S-Pascal Review | Electron User - Everygamegoing

Electron User

By Acornsoft
Acorn Electron

Published in Electron User 2.06

S-Pascal is the latest in a series of programming languages from Acornsoft. It arose from investigations into possible developments resulting from the inclusion of data structuring facilities in an ALGOL-60 like language.

It was designed around 1970 mainly by Professor Niklaus Wirth working at the Institute for Informatics in Zurich, but also benefited by the inclusion of some of the ideas of C. A. R. Hoare who was also working on data structuring facilities in programming languages.

He published his language in 1971 and named it after the great seventeenth century French philosopher Blaise Pascal, who invented one of the earliest known calculators.

Two years later, in 1973, Hoare and Wirth attempted a formal definition of the language in response to user experience to shed light on areas of uncertainty. This led to a revision and extension of the original language.

As with all computer languages, Pascal was designed for a specific purpose. Niklaus Wirth's main objective was a language better suited to teaching programming than any existing language at the time. He was successful in his aims and it soon became popular as a teaching language.

Very quickly, user groups sprang up in several countries to exchange information and ideas on Pascal and the language was adopted by the University of California, San Diego in 1973/4 as their main teaching language. UCSD were responsible for a implementing Pascal for a wide range of computers.

One of the main reasons for Pascal catching on so quickly is that it is concise - the rules of grammar can be written down on just four or five pages.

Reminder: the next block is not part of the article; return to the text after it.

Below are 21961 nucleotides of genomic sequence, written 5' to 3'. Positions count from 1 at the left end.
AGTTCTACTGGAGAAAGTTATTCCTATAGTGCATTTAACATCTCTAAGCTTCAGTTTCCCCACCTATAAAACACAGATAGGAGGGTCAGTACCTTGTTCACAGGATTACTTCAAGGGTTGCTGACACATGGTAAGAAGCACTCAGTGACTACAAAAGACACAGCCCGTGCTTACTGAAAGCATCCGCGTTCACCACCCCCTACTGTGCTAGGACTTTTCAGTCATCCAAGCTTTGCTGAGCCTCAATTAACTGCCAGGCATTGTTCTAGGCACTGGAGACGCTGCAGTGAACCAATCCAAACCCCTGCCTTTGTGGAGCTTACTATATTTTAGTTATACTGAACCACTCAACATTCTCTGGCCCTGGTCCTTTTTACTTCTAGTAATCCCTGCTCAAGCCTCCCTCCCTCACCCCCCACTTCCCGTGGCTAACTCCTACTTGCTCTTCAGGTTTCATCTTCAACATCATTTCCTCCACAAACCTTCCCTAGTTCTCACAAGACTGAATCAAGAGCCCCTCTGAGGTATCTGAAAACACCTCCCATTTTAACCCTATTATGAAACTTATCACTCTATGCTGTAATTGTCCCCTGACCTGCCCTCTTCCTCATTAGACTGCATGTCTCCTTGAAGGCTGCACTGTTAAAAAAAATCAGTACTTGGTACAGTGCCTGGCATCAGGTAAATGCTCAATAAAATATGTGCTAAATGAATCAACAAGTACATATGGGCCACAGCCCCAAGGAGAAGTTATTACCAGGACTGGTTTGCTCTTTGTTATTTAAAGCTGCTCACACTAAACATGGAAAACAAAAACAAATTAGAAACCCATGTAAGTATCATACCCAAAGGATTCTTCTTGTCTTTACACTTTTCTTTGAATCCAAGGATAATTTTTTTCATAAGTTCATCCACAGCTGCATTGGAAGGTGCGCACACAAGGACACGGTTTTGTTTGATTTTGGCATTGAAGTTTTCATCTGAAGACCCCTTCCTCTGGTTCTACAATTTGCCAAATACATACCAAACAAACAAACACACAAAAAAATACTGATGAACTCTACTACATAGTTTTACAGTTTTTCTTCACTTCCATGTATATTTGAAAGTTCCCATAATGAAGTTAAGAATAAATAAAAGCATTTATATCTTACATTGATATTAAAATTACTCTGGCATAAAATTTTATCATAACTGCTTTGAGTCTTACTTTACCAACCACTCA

Pascal is fairly simple to learn although complete beginners may have trouble initially as the knowledge required to write your first program is greater than for Basic.

Pascal is a highly structured language with a rigid format that the programmer is required to adhere to. Everything is laid out so neatly and logically that it is difficult to go wrong. It encourages a style of programming in which programs are built up step by step from small well defined procedures.

All programs start with the word 'program' followed by the name of the program. All the constants and variables used must be declared after the title, plus their type - for example, integer. Any procedures used are defined following the variables and constants and the action part of the program commences with 'begin' and finishes with 'end'.

Pascal programs are very readable, being almost self documenting and needing very few comments. The program flow is easy to follow and the structure clear; making alterations, improvements and debugging very simple.

Lisp is quite interesting, Forth is fast and powerful, Basic just a Mickey Mouse toy for kids - but Pascal is a real programmer's language and a delight to use. Pascal is a complied language, not an interpreted one like Basic which means that Pascal programs run many times faster than their Basic equivalents.

There are two popular ways of implementing Pascal, each with its own advantages. Either the text of the source code can be decompiled to pure machine code - which makes it very fast but specific to that machine - or it can be compiled to P-Code which is then interpreted when run, not unlike Forth.

This is slower but more easily transferred to other machines. Acornsoft's S-Pascal is not a full blown version but contains a subset of Pascal to teach the language and provide an introduction to structured programming. It is designed for people who know little or nothing about Pascal but are familiar with Basic. It allows short programs of up to 1.25k to be written, compiled and executed.

There are several important differences between this latest language from Acornsoft and the previous ones. The first is noticed immediately on opening the box - which is slightly larger than normal. Inside is the cassette and manual whereas with the other languages, the manual had to be purchased separately on top of the cassette. This makes S-PASCAL some seven pounds cheaper than the others.

The second difference is noticed when S-PASCAL is loaded and totally confused me at first - it wouldn't have if I'd read the instructions, but who does? When loading is complete, after about five minutes, the Electron is still in Basic. The loader can be listed and Basic programs typed in and run. I thought that it hadn't loaded and wondered where the Pascal program was.

S-Pascal is a compiler only - not an interpreter - so commands cannot be entered in direct mode. What you get are several new * commands to enable you to write, compile and run Pascal programs.